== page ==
A recent survey of manufacturers in the Great Lakes Bay Region shows they are having trouble finding qualified machinists.
That news came as a surprise to Kathy Conklin, executive director of the Great Lakes Bay Manufacturers’ Association, who compiled the survey in 2012. The 27 companies that responded said all were seeking qualified skilled workers and that they’d need 639 operators and 443 machinists within five years.
“We know there is a great demand,” Conklin said.
Delta College hopes to meet that demand with its accelerated computer numerical control, or CNC, machinist program. The next session begins in May, and spaces for students are filling up, said Harvey Schneider, Delta’s Skilled Trades liaison specialist.
Schneider said manufacturers often are looking for entry level workers with a few years experience, yet those people typically have jobs. The Delta program helps others learn a skill set to find employment as well, he said.
Delta’s 11-week program immerses students in the world of a CNC machinist, with four 8-hour days in the classroom and one day spent job shadowing at an area manufacturer each week.
The accelerated program, Schneider said, is different than Delta’s Fast Start programs, which are designed with a specific employer in mind.
Students receive college credit and a certificate of completion for the accelerated CNC program, and can go on to earn an advanced CNC certificate or skilled trades associate degree.
Operators and machinists work locally for companies like Emcor, Bay Cast and Fullerton Tool, that produce pieces for larger machines or devices in industries ranging from aerospace to medical.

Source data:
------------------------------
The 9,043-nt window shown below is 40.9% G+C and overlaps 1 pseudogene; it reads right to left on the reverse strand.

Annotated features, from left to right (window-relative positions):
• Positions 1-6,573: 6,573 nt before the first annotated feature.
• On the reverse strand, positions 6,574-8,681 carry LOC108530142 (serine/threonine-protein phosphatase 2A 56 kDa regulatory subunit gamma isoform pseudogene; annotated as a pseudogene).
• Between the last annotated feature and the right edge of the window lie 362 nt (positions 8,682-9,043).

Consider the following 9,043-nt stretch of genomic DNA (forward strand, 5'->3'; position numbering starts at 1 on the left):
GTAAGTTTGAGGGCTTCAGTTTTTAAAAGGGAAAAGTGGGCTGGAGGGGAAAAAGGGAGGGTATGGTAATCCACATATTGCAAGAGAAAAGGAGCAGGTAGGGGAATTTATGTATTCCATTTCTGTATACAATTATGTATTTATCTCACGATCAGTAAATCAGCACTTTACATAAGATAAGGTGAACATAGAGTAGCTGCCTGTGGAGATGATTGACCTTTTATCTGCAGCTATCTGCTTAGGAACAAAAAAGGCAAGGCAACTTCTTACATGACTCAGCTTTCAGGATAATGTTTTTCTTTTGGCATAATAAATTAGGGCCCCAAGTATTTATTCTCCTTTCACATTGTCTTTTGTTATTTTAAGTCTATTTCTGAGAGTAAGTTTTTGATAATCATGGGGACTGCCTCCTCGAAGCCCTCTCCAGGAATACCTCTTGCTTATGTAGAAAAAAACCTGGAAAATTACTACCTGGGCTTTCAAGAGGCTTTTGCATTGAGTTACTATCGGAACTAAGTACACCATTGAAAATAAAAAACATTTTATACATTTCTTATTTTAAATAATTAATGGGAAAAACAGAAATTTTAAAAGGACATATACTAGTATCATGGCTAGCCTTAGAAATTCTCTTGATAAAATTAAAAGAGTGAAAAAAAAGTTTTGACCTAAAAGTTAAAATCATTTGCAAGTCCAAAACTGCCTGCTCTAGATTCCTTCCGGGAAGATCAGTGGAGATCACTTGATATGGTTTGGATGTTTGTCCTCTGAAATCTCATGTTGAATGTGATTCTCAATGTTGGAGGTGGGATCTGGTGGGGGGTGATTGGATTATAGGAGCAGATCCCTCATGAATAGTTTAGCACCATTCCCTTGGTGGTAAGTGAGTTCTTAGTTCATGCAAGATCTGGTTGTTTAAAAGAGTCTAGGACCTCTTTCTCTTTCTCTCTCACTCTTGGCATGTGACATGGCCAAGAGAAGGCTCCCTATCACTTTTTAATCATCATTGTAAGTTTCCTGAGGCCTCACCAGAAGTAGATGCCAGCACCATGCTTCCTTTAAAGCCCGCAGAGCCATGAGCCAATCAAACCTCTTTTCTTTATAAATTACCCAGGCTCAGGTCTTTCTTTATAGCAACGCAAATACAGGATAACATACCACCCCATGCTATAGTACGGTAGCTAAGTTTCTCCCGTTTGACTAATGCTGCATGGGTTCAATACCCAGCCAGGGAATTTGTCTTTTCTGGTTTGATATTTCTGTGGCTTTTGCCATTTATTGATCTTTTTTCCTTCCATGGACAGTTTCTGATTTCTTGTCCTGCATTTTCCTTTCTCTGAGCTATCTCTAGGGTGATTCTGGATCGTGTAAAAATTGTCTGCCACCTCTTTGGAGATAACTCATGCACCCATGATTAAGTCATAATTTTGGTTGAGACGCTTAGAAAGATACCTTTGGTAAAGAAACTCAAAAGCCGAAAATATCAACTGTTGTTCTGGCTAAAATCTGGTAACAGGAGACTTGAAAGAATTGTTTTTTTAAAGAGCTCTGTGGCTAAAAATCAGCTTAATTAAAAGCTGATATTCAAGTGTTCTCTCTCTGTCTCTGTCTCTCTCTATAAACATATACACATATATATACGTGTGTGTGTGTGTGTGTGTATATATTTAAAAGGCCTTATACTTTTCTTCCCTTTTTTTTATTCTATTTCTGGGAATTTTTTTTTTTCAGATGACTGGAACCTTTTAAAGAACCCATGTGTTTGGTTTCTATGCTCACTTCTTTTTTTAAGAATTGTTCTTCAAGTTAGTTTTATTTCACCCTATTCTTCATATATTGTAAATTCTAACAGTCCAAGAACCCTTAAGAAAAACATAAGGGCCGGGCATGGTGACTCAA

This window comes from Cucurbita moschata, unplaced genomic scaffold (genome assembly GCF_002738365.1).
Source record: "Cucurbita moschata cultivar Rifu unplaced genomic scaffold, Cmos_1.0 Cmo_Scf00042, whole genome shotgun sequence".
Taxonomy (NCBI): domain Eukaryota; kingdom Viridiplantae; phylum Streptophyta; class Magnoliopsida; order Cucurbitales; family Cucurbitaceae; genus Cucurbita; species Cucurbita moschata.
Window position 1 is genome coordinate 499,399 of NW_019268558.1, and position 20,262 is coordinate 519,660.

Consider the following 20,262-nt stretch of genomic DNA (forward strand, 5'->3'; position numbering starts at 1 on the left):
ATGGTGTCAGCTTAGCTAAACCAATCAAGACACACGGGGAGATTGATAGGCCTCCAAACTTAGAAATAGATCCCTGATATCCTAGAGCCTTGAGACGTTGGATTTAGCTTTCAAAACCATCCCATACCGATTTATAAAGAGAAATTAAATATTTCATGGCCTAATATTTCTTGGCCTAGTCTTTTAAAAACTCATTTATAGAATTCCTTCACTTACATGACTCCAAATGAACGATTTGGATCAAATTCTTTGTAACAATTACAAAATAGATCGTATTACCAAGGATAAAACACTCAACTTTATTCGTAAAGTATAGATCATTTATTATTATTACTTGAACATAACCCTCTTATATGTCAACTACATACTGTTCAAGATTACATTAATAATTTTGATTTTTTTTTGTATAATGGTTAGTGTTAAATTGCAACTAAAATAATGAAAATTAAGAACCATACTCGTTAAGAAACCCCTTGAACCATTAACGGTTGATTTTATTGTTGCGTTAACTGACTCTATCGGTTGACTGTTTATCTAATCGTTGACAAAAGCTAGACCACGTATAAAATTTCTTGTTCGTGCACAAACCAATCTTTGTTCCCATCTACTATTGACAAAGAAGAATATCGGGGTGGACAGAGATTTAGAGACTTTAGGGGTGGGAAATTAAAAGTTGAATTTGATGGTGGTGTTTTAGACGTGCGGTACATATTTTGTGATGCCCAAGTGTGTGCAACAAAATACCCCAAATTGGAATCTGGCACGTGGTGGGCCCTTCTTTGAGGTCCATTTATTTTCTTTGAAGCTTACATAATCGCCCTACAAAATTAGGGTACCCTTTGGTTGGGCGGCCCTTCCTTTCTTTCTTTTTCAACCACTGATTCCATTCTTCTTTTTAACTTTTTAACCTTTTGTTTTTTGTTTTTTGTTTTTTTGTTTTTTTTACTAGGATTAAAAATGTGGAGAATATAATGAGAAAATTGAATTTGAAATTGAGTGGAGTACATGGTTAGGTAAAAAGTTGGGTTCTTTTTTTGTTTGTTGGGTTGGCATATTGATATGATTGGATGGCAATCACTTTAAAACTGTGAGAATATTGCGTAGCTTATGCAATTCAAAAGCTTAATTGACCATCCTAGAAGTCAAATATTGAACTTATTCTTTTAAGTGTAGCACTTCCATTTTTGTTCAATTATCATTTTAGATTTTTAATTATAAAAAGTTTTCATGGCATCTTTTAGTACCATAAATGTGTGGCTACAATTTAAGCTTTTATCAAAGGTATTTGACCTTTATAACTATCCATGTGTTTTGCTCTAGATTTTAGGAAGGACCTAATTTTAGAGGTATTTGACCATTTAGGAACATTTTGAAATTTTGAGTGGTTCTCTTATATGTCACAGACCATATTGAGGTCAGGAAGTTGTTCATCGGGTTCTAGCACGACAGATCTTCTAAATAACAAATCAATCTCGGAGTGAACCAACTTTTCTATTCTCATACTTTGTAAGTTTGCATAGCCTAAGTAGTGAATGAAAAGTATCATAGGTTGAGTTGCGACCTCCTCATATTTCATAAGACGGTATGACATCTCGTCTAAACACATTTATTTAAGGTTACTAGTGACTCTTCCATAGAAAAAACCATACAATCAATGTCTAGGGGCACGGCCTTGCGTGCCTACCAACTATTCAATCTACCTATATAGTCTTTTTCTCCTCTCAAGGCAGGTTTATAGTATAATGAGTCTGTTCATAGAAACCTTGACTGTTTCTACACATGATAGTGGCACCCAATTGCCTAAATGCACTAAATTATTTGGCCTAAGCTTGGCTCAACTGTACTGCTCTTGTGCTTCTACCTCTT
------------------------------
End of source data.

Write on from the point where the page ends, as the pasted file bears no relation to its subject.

Interested students can attend an informational session from 3 p.m. to 5 p.m. on Tuesday, April 16, in room N012 at Delta College, 1961 Delta Road in Bay County’s Frankenlust Township. Delta is set to run four sections of the program, including one that will run from 4 p.m. to midnight, Schneider said. The cost for the program and books starts at $2,500. According to the Bureau of Labor Statistics, computer-controlled machine tool operators earn a median wage of $35,580 annually, and as much as $52,850 a year.
Of the 22 students who completed the first session last year, 10 got jobs and seven returned to Delta the next fall for classes, said program coordinator Terry Morse.
Morse said manufacturers where students are shadowing are even offering students jobs before they complete the program. “Companies from Oscoda to Genesee County are starting to call us,” Morse said.
Morse and Schneider explained students are learning the skills employers are demanding, and are being taught by instructors working in the field.
“It’s pretty exciting,” said Conklin from the Manufacturers’ Association. “We are starting to build a pipeline that really works.”